Can Post-Traumatic Stress Disorder be Detected in Saliva?

Scientific advancements may make it possible to diagnose post-traumatic stress disorder quickly, objectively, and accurately using saliva.

By Theresa Ahearn

In a groundbreaking study from Tel Aviv and Haifa Universities, saliva samples may be used to diagnose people with post-traumatic stress disorder (PTSD). In addition, microbiota pathway-related non-intrusive treatments may also be developed. The American Psychiatric Association describes PTSD as a mental health disorder caused by directly experiencing traumatic life events such as war; physical or sexual assault; domestic violence; car accidents; or natural disasters. Veterans and those in high-risk occupations, such as cops, firefighters, first responders, and emergency medical technicians, have the highest rates.

The study, published in Nature's Molecular Psychiatry journal, examined a special cohort of 200 Israeli soldiers who fought in the first Lebanon War in 1982. After collecting and investigating saliva samples, researchers identified a microbiological signature in the saliva of the former soldiers who had PTSD. Tests were administered to the veterans also to ascertain their psychological, physical, environmental, and medical markers such as mental health, level of education, sleep habits, diet, environment, and overall physical well-being.

Researchers discovered a correlation between the severity of PTSD and a microbiota signature, specifically lower levels of the bacteria sp HMT 914, 332, and 871 and Noxia. The saliva of those exposed to air pollution showed a correlation to PTSD as well. Contrarily, the length of education was associated with significantly lower levels of Bacteroidetes and Firmicutes and higher levels of sp HMT 871. Reductions in transaldolase were linked to arousal and reactivity symptoms.

Identifying PTSD using Molecular and Biological Characteristics

The significance of this study lies in the possibility that, for the first time, objective criteria other than behavioral ones may be used to diagnose PTSD. It may be possible, in the future, for medical professionals to use objective molecular and biological characteristics to distinguish people living with PTSD while also considering environmental influences. Using microbial signatures instead of more subjective screening may help promote a more straightforward diagnosis of post-traumatic veteran soldiers or other patients so they can receive appropriate and timely treatment.

Scholars from various fields collaborated on the research. Professor Illana Gozes led the team, which also included Professor Noam Shomron, Dr. Shlomo Sragovich, and Ph.D. student Guy Shapira from Tel Aviv University (TAU) 's Sackler Faculty of Medicine and Sagol School of Neuroscience, as well as Professor Zahava Solomon from TAU's Gershon Gordon Faculty of Social Sciences and Prof. Abraham Sagi-Schwartz and Ph.D. student Ella Levert-Levitt from Haifa. The participants in the study were drawn from a larger cohort of subjects from Professor Solomon's prior research studies on veterans.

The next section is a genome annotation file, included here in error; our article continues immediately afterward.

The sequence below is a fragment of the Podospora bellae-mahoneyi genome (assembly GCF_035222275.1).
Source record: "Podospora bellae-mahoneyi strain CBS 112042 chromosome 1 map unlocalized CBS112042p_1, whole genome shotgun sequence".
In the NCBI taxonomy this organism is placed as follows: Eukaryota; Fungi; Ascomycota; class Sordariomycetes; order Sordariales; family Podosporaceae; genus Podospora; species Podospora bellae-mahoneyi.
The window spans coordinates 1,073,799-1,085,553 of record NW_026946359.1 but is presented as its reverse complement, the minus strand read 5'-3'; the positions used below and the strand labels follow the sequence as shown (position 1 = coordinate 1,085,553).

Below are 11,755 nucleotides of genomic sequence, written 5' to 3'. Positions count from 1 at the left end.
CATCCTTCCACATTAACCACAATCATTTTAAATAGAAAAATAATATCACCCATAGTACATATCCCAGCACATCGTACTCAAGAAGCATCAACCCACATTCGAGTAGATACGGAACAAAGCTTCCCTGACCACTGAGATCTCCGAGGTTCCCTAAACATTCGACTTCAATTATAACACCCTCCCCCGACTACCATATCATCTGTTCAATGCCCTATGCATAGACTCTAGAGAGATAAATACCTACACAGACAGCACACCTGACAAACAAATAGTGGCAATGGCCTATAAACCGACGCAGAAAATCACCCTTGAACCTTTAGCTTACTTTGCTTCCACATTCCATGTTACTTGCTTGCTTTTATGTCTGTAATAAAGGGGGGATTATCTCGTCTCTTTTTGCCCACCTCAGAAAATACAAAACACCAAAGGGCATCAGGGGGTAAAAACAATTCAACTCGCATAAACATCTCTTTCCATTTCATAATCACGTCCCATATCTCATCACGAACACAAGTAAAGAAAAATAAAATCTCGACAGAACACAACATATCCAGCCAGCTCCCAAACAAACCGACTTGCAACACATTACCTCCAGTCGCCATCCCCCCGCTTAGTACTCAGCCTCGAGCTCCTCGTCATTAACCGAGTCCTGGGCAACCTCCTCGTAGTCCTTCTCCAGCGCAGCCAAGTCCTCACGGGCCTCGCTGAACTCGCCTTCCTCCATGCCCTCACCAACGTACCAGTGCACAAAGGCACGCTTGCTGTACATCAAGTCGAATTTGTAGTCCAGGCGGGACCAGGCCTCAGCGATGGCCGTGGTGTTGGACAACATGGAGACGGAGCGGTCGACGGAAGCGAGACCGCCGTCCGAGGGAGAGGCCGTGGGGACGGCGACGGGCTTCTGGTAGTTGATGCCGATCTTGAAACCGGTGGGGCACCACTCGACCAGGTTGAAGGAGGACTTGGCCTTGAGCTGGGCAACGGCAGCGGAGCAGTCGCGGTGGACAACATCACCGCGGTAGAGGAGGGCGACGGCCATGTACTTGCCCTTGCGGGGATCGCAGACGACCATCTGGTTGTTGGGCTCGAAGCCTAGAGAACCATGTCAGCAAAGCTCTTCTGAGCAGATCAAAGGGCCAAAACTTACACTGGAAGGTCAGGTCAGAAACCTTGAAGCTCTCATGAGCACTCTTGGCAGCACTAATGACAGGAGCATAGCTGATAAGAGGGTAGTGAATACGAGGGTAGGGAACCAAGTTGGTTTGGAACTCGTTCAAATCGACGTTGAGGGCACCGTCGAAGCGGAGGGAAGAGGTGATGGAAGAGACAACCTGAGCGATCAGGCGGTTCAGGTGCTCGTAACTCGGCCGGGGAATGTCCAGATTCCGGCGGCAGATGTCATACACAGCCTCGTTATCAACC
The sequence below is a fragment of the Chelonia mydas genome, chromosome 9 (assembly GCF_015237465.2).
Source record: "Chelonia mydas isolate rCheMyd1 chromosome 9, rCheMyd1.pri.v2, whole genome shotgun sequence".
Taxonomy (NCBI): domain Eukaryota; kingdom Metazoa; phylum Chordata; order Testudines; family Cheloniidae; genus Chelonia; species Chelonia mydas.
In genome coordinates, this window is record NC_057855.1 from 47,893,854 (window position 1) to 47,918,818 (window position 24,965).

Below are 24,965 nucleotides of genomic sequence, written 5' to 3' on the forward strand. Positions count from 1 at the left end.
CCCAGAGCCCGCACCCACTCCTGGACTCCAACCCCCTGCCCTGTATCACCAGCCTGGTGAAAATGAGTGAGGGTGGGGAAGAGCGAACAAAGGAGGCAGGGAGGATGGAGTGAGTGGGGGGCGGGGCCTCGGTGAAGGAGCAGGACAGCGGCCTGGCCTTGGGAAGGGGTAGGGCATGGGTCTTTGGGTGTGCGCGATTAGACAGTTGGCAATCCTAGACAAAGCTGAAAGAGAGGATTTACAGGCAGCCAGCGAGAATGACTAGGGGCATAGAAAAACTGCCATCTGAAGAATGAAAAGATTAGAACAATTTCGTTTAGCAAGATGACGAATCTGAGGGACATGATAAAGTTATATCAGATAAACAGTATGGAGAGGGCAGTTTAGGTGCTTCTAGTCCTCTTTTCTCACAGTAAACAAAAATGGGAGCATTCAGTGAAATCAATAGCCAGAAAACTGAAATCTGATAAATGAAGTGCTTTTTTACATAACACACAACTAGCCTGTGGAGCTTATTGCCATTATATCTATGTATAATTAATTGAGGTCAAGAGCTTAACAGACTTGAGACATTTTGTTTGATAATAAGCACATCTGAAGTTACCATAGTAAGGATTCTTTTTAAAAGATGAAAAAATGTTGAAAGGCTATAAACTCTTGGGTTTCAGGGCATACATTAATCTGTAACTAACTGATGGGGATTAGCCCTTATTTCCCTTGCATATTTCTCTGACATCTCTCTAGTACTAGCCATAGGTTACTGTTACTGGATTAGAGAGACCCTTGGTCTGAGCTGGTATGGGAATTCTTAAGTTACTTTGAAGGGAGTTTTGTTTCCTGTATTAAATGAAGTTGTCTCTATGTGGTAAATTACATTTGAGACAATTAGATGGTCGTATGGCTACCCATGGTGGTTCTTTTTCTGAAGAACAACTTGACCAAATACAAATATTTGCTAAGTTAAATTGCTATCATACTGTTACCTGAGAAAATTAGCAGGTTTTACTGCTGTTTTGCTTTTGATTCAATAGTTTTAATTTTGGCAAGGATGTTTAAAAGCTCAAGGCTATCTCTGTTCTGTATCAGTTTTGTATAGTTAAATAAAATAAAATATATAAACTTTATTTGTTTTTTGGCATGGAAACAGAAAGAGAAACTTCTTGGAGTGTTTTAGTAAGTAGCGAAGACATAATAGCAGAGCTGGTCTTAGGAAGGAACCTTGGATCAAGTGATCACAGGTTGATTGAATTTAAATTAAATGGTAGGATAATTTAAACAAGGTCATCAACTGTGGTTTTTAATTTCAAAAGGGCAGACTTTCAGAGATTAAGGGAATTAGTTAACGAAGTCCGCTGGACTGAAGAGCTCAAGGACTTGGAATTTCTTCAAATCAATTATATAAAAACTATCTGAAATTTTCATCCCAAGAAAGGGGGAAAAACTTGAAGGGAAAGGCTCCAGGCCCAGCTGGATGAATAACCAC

Dental Treatment and PTSD

Though this study examined the relationship between PTSD and saliva in veterans, PTSD can affect anyone. According to the United States Department of Veteran Affairs, approximately 6% of the population will experience PTSD. Although the signs and symptoms of PTSD are frequently linked to mental health, certain dental conditions can be connected to PTSD. A similar study at Tel Aviv University compared dental, periodontal, oral, and joint tenderness among Israeli soldiers with combat-induced post-traumatic stress disorder to non-PTSD patients and found that all patients with PTSD had poor oral hygiene and most presented with dental problems like bruxism and temporomandibular disorder (TMJ).

Conclusion

As more information about PTSD and oral health becomes available, dentists must stay current on the latest research and effective treatment methods. A patient with post-traumatic stress disorder may present more significant challenges than the average dental patient. Therefore, dentists should be extra attentive when treating patients with PTSD. If a patient does have or displays symptoms of PTSD, maintaining a calm and relaxing environment, speaking slowly, and communicating will help the patient feel more comfortable during the appointment. Lastly, pre-health exams to get a thorough medical history are beneficial for all patients, especially those with PTSD, which can predispose them to certain oral health conditions.

 

Author: Theresa Ahearn is a freelance writer, currently residing in Oak Ridge, Tennessee. She received her Bachelor of Arts from the New York Institute of Technology and Master of Science from Central Connecticut State University. When not writing she can be found fishing or traveling someplace new.

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